Photo credit – Shutterstock
1. Stop weighing yourself every day
It sets yourself up for a ‘pass’ or ‘fail’ each morning which will dictate your mood and the rest of the day. Weight can alter by up to 4-6lbs in 24 hours and it tells you nothing about your health. We’d advocate ditching the scales altogether, but if you have to weigh yourself do so once a week at the same time wearing the same clothes (or no clothes). Hide your scales so you don’t just stand on them automatically without thinking. Put them in a cupboard so you actually have to choose to get them out.
2. Pay attention to compliments
People with body image insecurities will dismiss compliments or ignore them – they don’t tally with the view you have of yourself so they must be nonsense, right? WRONG. For one week write down every single compliment you get, e.g. “great work”, “your advice really helped”, “that was funny”, “I love your trousers”, “you look nice”. By writing them down you’ll be forcing yourself to pay attention. At the end of the week re-read through them all. Accepting your good bits – you wrote them down so they’re true -will make you look at yourself more positively.
3. Find the good things
You need to learn how to focus your mental spotlight on your achievements and the good things about a situation so the next time you make a mistake or something goes wrong you won’t beat yourself up about it.
Next, for one week, before you go to bed write down three things you did well that day. Anything: making someone laugh, handing in a piece of work on time, only checking your compact mirror twice the whole day. At the end of the week read through your notes. See? You aren’t a failure – there are good and bad sides to everything. Looking for the good in situations and in how you cope with them will bolster your self-esteem.
4. Cut down on social media and online celeb stalking
Be honest now: do you spend hours analysing celebrity bodies or pictures of yourself online? If so, how does it make you feel – better or worse about yourself? When we feel insecure we actively look for flaws, for things that back-up our view about ourselves. We’ll pore over pictures of bodies that we think are ‘better’ than our own or pictures of ourselves that confirm our worst fears (“look at my fat legs!”) or make us long for the past (“I wish I still looked like that”). This is incredibly damaging and unfair. Get rid of celebrity websites from your desktop or on your phone so they’re not easily accessible and log-out of any appearance-related forums so you actually have to consciously choose to access them. Give yourself a two day ban and then ask yourself: “do I feel better or worse about myself not looking?” We’ll bet big money (a fiver OK?) that you’ll feel infinitely better.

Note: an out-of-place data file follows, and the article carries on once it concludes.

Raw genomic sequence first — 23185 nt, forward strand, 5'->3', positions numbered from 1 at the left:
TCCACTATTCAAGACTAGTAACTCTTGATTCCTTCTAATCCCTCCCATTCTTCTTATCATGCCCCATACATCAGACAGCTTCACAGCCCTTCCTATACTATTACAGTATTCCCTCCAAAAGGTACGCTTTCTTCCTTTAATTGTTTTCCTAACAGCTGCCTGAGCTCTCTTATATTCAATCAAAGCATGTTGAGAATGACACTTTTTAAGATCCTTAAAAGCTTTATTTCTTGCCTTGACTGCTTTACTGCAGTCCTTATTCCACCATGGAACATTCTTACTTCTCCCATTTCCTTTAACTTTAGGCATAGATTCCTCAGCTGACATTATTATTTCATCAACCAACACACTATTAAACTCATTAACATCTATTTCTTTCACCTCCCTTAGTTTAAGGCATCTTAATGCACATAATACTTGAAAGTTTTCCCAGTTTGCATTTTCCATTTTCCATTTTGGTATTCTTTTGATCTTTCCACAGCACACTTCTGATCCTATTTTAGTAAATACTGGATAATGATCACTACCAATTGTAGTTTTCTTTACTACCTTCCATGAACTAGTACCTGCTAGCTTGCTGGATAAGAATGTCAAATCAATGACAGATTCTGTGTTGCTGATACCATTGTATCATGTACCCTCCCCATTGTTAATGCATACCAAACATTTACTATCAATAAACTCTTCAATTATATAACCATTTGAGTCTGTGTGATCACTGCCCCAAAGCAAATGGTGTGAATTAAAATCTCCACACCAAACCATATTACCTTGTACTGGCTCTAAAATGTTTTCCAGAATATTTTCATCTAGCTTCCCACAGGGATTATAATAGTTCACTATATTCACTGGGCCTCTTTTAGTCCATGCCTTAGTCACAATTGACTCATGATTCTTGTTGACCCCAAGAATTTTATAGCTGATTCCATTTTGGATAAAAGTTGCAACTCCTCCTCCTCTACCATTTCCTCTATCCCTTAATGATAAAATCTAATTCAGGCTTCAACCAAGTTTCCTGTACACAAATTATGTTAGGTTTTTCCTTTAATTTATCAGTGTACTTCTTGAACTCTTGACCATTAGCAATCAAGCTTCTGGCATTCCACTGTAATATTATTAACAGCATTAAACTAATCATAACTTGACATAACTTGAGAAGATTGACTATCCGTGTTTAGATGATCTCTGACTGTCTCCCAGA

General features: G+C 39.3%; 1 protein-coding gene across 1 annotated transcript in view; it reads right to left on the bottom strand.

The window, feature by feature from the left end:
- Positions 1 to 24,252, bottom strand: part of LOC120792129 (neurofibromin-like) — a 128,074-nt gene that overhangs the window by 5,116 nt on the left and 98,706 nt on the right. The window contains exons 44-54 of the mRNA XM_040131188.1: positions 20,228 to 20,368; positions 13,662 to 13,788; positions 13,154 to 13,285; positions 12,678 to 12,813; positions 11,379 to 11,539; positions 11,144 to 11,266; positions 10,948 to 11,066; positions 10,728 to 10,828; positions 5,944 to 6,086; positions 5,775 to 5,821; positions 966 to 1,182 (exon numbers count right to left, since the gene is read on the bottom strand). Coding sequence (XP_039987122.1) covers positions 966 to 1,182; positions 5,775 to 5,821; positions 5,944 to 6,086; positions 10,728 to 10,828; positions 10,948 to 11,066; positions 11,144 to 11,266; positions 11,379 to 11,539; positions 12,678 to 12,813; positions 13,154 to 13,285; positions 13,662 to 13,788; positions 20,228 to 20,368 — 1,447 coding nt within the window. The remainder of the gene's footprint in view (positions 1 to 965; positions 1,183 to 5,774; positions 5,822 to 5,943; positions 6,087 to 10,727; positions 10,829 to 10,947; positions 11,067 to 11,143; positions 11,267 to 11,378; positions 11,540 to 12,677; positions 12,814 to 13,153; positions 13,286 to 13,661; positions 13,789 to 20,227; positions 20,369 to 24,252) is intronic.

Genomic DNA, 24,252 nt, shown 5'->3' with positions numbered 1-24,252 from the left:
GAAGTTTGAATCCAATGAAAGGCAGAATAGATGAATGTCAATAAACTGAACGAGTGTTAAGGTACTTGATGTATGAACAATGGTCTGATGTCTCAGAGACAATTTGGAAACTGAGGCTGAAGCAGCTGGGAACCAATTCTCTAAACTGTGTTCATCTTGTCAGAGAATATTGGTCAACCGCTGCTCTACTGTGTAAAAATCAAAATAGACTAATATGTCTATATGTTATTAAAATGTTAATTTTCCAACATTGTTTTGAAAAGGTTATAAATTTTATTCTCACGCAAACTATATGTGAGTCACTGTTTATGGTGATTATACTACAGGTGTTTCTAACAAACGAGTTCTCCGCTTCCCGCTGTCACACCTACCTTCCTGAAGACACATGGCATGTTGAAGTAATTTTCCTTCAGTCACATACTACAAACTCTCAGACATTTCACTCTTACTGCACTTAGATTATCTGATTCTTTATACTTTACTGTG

5. Repeat after me: you are NOT a collection of parts, you are a whole person
Don’t zone in on just one feature when you look in a mirror (and ban magnifying mirrors altogether) – take in your whole face or body. You need to stop seeing yourself as a collection of body parts (“my stomach is so gross”). By taking in the whole picture you’ll be more inclined to simply look at rather than analyse your appearance as you’re not dissecting individual details. So, not “how does my nose look today?” but “how do I look today?” Be really strict about this and stop yourself every time you catch yourself looking at that one so-called ‘flaw’ and you’ll discover a new determination to see yourself as a whole person spilling over into other aspects of your life. You’ll gradually start believing that your looks don’t define you. Remember: you could look like a Greek goddess, but still be an arsehole. You are so much more than how you look.